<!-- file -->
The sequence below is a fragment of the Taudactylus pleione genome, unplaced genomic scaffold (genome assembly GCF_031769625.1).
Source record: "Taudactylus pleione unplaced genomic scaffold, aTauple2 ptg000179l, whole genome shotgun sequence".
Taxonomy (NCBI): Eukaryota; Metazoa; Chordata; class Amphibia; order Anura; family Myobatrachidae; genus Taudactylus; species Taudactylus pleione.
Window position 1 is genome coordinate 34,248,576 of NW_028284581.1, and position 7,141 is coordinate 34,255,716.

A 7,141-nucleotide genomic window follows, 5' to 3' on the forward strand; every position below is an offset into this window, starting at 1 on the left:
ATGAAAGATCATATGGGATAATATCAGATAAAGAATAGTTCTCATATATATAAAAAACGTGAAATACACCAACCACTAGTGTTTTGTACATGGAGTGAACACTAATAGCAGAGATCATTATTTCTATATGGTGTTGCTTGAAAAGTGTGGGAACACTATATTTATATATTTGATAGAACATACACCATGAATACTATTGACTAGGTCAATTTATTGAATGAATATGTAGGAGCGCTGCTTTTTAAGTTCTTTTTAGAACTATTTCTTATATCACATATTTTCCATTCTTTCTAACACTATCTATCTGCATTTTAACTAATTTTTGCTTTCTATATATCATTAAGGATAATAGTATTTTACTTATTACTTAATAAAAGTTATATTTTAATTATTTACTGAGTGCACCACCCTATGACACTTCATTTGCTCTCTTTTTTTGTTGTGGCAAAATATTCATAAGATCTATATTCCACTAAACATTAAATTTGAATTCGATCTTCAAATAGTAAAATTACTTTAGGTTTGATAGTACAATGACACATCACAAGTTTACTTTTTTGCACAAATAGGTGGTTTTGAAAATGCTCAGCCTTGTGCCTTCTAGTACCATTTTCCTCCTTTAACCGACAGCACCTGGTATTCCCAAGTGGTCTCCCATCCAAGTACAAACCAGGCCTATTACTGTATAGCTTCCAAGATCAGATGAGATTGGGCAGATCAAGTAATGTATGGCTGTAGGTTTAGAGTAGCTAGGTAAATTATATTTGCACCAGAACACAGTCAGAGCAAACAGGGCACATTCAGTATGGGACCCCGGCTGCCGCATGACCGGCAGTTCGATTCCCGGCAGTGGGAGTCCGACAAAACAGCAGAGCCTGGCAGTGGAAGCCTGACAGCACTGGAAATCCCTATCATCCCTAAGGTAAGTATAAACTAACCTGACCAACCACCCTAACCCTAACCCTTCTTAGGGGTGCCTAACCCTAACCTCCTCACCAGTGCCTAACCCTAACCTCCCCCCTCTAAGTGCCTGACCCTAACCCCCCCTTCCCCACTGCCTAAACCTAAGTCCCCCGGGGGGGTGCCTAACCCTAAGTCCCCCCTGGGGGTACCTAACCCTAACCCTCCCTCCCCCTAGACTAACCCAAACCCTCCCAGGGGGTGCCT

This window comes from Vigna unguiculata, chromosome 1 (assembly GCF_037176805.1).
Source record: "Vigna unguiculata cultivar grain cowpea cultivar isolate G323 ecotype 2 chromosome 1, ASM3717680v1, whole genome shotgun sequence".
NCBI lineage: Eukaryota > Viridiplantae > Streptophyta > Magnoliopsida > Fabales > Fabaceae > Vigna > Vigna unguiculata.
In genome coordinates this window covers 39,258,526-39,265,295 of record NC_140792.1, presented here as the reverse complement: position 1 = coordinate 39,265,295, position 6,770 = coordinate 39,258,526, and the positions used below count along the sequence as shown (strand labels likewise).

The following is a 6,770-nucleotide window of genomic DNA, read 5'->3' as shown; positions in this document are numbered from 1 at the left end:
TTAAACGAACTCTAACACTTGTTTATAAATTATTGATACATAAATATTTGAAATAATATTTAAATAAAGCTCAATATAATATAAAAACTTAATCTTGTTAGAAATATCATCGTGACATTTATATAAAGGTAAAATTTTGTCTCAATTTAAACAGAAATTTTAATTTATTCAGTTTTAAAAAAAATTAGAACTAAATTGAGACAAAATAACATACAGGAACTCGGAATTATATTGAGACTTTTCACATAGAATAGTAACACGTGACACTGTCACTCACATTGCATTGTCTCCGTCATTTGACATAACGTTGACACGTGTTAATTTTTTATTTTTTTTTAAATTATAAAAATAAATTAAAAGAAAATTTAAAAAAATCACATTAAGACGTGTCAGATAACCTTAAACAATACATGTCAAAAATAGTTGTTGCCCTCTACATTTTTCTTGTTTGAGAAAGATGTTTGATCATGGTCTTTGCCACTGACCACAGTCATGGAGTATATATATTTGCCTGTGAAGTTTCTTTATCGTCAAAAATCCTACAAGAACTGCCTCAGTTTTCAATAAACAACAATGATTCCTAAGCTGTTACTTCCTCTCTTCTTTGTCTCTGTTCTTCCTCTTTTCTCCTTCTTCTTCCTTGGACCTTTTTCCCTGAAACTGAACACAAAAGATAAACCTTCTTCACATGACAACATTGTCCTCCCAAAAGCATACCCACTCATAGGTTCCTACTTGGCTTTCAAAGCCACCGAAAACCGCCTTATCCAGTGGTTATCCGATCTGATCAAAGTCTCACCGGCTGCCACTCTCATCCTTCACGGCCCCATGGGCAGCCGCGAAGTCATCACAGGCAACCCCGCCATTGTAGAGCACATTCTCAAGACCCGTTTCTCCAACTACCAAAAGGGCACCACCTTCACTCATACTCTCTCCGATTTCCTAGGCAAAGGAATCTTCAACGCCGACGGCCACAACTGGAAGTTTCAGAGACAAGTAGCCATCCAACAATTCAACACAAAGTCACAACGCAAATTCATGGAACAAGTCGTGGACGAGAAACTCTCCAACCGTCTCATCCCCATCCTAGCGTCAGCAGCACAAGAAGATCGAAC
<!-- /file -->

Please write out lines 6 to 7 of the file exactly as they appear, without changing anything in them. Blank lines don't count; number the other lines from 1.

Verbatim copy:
ATGAAAGATCATATGGGATAATATCAGATAAAGAATAGTTCTCATATATATAAAAAACGTGAAATACACCAACCACTAGTGTTTTGTACATGGAGTGAACACTAATAGCAGAGATCATTATTTCTATATGGTGTTGCTTGAAAAGTGTGGGAACACTATATTTATATATTTGATAGAACATACACCATGAATACTATTGACTAGGTCAATTTATTGAATGAATATGTAGGAGCGCTGCTTTTTAAGTTCTTTTTAGAACTATTTCTTATATCACATATTTTCCATTCTTTCTAACACTATCTATCTGCATTTTAACTAATTTTTGCTTTCTATATATCATTAAGGATAATAGTATTTTACTTATTACTTAATAAAAGTTATATTTTAATTATTTACTGAGTGCACCACCCTATGACACTTCATTTGCTCTCTTTTTTTGTTGTGGCAAAATATTCATAAGATCTATATTCCACTAAACATTAAATTTGAATTCGATCTTCAAATAGTAAAATTACTTTAGGTTTGATAGTACAATGACACATCACAAGTTTACTTTTTTGCACAAATAGGTGGTTTTGAAAATGCTCAGCCTTGTGCCTTCTAGTACCATTTTCCTCCTTTAACCGACAGCACCTGGTATTCCCAAGTGGTCTCCCATCCAAGTACAAACCAGGCCTATTACTGTATAGCTTCCAAGATCAGATGAGATTGGGCAGATCAAGTAATGTATGGCTGTAGGTTTAGAGTAGCTAGGTAAATTATATTTGCACCAGAACACAGTCAGAGCAAACAGGGCACATTCAGTATGGGACCCCGGCTGCCGCATGACCGGCAGTTCGATTCCCGGCAGTGGGAGTCCGACAAAACAGCAGAGCCTGGCAGTGGAAGCCTGACAGCACTGGAAATCCCTATCATCCCTAAGGTAAGTATAAACTAACCTGACCAACCACCCTAACCCTAACCCTTCTTAGGGGTGCCTAACCCTAACCTCCTCACCAGTGCCTAACCCTAACCTCCCCCCTCTAAGTGCCTGACCCTAACCCCCCCTTCCCCACTGCCTAAACCTAAGTCCCCCGGGGGGGTGCCTAACCCTAAGTCCCCCCTGGGGGTACCTAACCCTAACCCTCCCTCCCCCTAGACTAACCCAAACCCTCCCAGGGGGTGCCT

This window comes from Vigna unguiculata, chromosome 1 (assembly GCF_037176805.1).